Republican Online Gambling Ban Sets a Dangerous Precedent for States' Rights | Commentary

Should lawmakers in Washington override state laws and impose their values on the states? Some members of Congress seem to think so, and they are trying to impose a retroactive federal ban on Internet gambling, including in three states that have already legalized the activity. Not only does the proposal trample states’ rights, it will fail to eliminate illegal online gambling while making consumers less safe online, eliminating millions of dollars in tax revenue for states, and favoring a special interest. It is also based on a blatant misrepresentation of existing law.

America Can't Afford to Ignore Science | Commentary

Americans love science, but if its practice and outcomes challenge their deeply held beliefs in any significant way, their love can easily turn to rejection. That dichotomy is nothing new, but today it’s a problem not only for science but also for our nation’s 21st century economy, which depends so heavily on research and development for its growth.

Bringing Mobile Broadband to Rural Americans | Commentary

In 2012, Congress passed the Middle Class Tax Relief and Job Creation Act of 2012. One of its key goals was to ensure that American consumers get access to the spectrum they need. As the Federal Communications Commission finalizes its design for the Incentive Auction that will buy back 600 megahertz spectrum from broadcasters in order to sell it to providers of mobile broadband, members of Congress continue to express intense interest in the auction. Recent letters from both sides of the aisle encourage the FCC to conduct an auction equally open to all participants.

C-J-S Bill Advances After Democratic Gun Provisions Turned Aside

House appropriators advanced a measure Thursday to fund the Justice and Commerce departments, along with science agencies, after endorsing a GOP gun proposal and sidelining a series of Democratic firearm policy amendments.

It's Time for Washington to Stand with Songwriters | Commentary

In 1914, a small, but visionary group of America’s leading songwriters and composers — among them, musical greats like Irving Berlin and John Philip Sousa — realized they could protect their rights as music creators more effectively through collective licensing, rather than going it alone. So they came together to form the American Society of Composers, Authors and Publishers, or ASCAP for short.

DATA Act Is a Victory for Open Government | Commentary

Recently, in a victory for open data, both chambers of Congress passed with bipartisan support the Digital Accountability and Transparency Act. The bill now heads to the White House for President Barack Obama’s signature. The DATA Act would drastically improve the public’s access to federal spending data by expanding the universe of information the government is required to post online and creating government-wide financial data standards.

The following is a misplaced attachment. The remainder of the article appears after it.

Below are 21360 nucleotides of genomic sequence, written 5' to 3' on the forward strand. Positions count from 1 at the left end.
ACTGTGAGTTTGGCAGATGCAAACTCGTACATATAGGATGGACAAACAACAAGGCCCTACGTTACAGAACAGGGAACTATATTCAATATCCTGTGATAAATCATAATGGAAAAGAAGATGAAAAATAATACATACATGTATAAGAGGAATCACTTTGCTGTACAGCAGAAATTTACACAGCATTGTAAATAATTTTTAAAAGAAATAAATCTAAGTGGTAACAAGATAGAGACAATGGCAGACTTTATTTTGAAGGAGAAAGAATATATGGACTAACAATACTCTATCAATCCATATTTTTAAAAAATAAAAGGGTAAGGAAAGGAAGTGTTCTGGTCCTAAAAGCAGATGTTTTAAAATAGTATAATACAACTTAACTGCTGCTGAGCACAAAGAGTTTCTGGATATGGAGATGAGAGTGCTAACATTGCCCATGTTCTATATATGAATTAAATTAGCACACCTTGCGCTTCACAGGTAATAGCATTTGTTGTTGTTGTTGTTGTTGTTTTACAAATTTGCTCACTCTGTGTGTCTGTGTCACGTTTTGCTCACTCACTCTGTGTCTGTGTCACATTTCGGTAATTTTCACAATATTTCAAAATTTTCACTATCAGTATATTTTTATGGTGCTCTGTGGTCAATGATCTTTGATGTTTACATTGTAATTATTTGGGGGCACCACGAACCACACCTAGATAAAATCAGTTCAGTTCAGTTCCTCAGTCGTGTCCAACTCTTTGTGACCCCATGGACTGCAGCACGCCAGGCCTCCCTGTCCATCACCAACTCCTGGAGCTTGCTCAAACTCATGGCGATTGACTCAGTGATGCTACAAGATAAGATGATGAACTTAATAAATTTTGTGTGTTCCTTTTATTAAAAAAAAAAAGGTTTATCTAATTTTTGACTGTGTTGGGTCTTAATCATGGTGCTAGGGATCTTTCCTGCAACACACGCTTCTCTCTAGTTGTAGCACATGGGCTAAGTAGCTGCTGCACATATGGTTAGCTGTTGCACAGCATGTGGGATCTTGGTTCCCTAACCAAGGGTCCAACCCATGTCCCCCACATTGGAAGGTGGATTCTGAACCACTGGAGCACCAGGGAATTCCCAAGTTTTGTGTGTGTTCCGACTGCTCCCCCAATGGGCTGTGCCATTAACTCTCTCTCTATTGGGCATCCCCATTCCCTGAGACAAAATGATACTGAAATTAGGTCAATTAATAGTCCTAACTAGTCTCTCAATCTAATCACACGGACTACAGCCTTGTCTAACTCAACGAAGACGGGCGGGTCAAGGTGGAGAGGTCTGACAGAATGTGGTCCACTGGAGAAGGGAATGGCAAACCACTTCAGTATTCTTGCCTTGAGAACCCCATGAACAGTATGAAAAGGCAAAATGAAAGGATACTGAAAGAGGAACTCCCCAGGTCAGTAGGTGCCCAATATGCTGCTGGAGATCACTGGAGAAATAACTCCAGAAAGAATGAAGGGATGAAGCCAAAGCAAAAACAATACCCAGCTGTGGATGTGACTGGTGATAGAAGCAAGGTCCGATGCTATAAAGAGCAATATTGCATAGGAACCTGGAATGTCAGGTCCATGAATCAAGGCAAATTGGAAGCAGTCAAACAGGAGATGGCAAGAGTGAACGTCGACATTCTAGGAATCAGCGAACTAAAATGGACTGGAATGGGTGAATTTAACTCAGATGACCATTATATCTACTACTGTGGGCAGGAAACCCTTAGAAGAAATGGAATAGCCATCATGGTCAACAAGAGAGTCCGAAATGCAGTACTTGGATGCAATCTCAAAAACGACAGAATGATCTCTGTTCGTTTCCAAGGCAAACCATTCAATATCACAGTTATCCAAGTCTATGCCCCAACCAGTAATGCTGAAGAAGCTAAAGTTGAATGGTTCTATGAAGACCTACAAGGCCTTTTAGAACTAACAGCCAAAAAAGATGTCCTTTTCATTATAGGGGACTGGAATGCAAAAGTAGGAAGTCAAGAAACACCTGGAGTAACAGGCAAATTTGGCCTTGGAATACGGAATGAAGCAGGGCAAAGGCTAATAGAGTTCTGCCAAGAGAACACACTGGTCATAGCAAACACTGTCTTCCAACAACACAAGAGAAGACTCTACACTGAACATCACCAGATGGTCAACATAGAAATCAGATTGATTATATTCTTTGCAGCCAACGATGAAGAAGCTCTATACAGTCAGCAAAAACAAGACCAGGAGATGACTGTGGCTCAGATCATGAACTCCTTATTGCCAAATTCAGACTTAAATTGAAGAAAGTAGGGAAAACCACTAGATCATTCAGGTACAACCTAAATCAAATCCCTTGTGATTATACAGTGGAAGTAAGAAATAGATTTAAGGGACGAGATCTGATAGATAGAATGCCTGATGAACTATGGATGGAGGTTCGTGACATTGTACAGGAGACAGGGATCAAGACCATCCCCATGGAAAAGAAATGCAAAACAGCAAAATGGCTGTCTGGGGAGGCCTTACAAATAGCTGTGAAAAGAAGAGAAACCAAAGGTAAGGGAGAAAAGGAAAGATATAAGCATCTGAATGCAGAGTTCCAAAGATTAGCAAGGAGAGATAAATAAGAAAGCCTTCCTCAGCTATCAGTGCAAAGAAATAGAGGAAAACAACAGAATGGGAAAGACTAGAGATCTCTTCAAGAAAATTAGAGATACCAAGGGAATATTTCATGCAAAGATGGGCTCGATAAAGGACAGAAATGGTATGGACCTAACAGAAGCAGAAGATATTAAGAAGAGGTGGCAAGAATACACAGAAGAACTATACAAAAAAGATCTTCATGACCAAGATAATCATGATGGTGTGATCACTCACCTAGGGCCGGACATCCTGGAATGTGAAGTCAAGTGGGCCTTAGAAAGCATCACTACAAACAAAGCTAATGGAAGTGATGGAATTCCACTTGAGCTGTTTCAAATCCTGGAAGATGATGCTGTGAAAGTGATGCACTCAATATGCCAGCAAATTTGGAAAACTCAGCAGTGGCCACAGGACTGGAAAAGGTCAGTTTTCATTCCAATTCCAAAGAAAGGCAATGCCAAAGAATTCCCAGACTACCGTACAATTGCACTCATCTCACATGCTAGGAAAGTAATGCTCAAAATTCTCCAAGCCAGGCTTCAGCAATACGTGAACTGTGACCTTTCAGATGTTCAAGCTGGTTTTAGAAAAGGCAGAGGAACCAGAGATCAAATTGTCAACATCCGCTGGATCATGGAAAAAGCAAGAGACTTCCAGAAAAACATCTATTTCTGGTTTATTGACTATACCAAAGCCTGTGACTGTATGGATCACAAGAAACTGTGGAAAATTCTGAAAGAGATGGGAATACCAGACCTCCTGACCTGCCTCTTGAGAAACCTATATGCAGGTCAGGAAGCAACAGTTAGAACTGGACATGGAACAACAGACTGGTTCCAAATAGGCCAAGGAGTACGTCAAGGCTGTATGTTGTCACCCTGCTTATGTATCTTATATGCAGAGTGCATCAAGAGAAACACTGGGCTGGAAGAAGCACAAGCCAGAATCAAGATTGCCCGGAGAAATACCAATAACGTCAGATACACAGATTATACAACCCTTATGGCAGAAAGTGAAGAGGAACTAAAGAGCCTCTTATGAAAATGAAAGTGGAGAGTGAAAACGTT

Combing Your Hair for a Phone Call and Other Obsolete Ideas | Commentary

When I was a kid, about 60 years ago, talking to our relatives in Cleveland on Sunday nights was such a momentous event that my mother would make my brother and I dress neatly and comb our hair for it — for a phone call! Such was the phone system in the 1950s.

Chemical Bill Has Potential for Bipartisan Success | Commentary

Politics on Capitol Hill can often be as fickle as a Washington, D.C., weather forecast. However, once every blood-red moon, we see members of Congress work carefully and deliberately to introduce true bipartisan legislation — which is precisely what U.S. Representative John Shimkus, R-Ill., is doing with the draft Chemicals in Commerce Act, proposed legislation to reform the decades-old Toxic Substances Control Act.

NASA Space Exploration Architect: 'We Need to Learn How to Land a House' for Mars Mission

NASA wants to go to Mars in the 2030s, but there are some technical challenges it’ll have to address. Such as landing.

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NASA's Proposal to Lasso an Asteroid Snares Skepticism

Sometime in the next decade, NASA envisions being able to send a spacecraft to snag a small asteroid passing nearby and guide it into orbit around the moon, where astronauts could fly up to study it and return samples to Earth. Agency officials say it’s a way to gain experience and develop some of the technologies it would need to send humans to Mars in the 2030s.